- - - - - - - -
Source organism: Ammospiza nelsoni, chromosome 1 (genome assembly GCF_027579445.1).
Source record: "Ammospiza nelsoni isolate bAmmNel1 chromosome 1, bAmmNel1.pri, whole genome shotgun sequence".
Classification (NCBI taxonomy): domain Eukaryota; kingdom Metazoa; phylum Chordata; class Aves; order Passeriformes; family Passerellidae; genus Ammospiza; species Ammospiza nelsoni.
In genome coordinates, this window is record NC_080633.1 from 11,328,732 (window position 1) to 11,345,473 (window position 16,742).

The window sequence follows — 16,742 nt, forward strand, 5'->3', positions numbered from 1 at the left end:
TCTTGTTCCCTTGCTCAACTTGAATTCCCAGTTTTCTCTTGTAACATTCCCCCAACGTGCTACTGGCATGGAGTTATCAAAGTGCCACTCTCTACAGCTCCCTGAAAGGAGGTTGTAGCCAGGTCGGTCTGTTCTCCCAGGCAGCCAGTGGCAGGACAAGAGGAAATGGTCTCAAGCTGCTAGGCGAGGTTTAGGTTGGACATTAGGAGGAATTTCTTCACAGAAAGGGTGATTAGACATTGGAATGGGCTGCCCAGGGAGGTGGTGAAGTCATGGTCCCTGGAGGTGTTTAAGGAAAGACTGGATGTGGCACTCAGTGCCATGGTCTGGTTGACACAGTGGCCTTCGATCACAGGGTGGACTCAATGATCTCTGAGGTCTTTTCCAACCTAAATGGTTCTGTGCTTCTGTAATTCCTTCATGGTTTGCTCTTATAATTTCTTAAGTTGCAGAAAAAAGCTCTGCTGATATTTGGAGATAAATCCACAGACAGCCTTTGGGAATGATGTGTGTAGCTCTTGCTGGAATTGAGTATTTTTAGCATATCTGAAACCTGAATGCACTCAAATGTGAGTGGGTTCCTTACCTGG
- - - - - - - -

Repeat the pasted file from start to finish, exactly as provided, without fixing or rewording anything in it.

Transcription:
Source organism: Ammospiza nelsoni, chromosome 1 (genome assembly GCF_027579445.1).
Source record: "Ammospiza nelsoni isolate bAmmNel1 chromosome 1, bAmmNel1.pri, whole genome shotgun sequence".
Classification (NCBI taxonomy): domain Eukaryota; kingdom Metazoa; phylum Chordata; class Aves; order Passeriformes; family Passerellidae; genus Ammospiza; species Ammospiza nelsoni.
In genome coordinates, this window is record NC_080633.1 from 11,328,732 (window position 1) to 11,345,473 (window position 16,742).

The window sequence follows — 16,742 nt, forward strand, 5'->3', positions numbered from 1 at the left end:
TCTTGTTCCCTTGCTCAACTTGAATTCCCAGTTTTCTCTTGTAACATTCCCCCAACGTGCTACTGGCATGGAGTTATCAAAGTGCCACTCTCTACAGCTCCCTGAAAGGAGGTTGTAGCCAGGTCGGTCTGTTCTCCCAGGCAGCCAGTGGCAGGACAAGAGGAAATGGTCTCAAGCTGCTAGGCGAGGTTTAGGTTGGACATTAGGAGGAATTTCTTCACAGAAAGGGTGATTAGACATTGGAATGGGCTGCCCAGGGAGGTGGTGAAGTCATGGTCCCTGGAGGTGTTTAAGGAAAGACTGGATGTGGCACTCAGTGCCATGGTCTGGTTGACACAGTGGCCTTCGATCACAGGGTGGACTCAATGATCTCTGAGGTCTTTTCCAACCTAAATGGTTCTGTGCTTCTGTAATTCCTTCATGGTTTGCTCTTATAATTTCTTAAGTTGCAGAAAAAAGCTCTGCTGATATTTGGAGATAAATCCACAGACAGCCTTTGGGAATGATGTGTGTAGCTCTTGCTGGAATTGAGTATTTTTAGCATATCTGAAACCTGAATGCACTCAAATGTGAGTGGGTTCCTTACCTGG